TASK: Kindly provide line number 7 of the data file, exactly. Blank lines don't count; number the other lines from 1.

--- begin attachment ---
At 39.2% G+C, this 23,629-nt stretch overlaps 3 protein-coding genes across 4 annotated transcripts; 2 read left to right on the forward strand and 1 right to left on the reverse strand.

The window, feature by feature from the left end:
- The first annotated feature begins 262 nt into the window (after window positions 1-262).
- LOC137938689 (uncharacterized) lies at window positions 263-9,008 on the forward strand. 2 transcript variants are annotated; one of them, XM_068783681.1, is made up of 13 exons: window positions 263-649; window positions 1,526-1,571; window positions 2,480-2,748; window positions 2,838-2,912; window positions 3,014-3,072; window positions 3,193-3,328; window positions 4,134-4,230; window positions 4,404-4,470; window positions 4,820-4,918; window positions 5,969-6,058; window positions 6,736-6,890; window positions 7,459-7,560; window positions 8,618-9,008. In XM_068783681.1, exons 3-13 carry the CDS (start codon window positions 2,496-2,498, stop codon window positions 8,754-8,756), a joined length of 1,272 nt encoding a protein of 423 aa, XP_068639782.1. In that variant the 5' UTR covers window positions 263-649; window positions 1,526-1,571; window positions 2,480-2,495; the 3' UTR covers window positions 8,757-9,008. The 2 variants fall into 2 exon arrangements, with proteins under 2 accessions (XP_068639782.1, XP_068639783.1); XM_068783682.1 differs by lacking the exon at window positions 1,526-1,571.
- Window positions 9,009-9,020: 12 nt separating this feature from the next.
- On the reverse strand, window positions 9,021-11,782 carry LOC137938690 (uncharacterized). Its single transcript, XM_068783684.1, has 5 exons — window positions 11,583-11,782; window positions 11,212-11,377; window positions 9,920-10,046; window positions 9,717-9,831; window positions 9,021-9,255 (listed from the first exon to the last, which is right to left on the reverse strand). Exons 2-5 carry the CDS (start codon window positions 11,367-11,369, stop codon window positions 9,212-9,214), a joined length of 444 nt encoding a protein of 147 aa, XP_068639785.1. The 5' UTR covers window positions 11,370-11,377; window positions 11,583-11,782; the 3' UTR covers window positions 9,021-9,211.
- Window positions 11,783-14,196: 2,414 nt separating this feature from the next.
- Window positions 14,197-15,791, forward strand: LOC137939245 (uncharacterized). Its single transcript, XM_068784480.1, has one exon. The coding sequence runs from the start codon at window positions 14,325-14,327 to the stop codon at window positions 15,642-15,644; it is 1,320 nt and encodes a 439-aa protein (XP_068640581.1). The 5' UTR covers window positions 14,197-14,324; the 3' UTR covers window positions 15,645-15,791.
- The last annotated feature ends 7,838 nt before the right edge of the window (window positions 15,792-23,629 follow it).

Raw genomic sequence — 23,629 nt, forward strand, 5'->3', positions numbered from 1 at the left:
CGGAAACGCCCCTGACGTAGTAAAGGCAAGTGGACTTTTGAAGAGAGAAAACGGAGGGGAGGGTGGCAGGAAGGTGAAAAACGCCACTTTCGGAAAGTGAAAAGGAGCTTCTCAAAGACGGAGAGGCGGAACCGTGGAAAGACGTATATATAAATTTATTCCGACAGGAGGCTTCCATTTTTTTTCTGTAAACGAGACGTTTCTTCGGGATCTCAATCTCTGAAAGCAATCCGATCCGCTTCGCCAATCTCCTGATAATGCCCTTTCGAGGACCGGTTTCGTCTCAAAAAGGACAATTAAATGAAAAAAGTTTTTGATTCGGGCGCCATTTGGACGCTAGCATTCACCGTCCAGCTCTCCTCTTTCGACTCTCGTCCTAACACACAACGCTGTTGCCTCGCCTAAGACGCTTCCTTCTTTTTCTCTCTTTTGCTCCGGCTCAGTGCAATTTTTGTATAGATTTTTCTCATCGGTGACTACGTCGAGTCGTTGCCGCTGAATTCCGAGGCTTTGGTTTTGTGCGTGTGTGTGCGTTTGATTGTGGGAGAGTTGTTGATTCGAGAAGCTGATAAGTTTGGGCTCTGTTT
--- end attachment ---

- Window positions 11,783-14,196: 2,414 nt separating this feature from the next.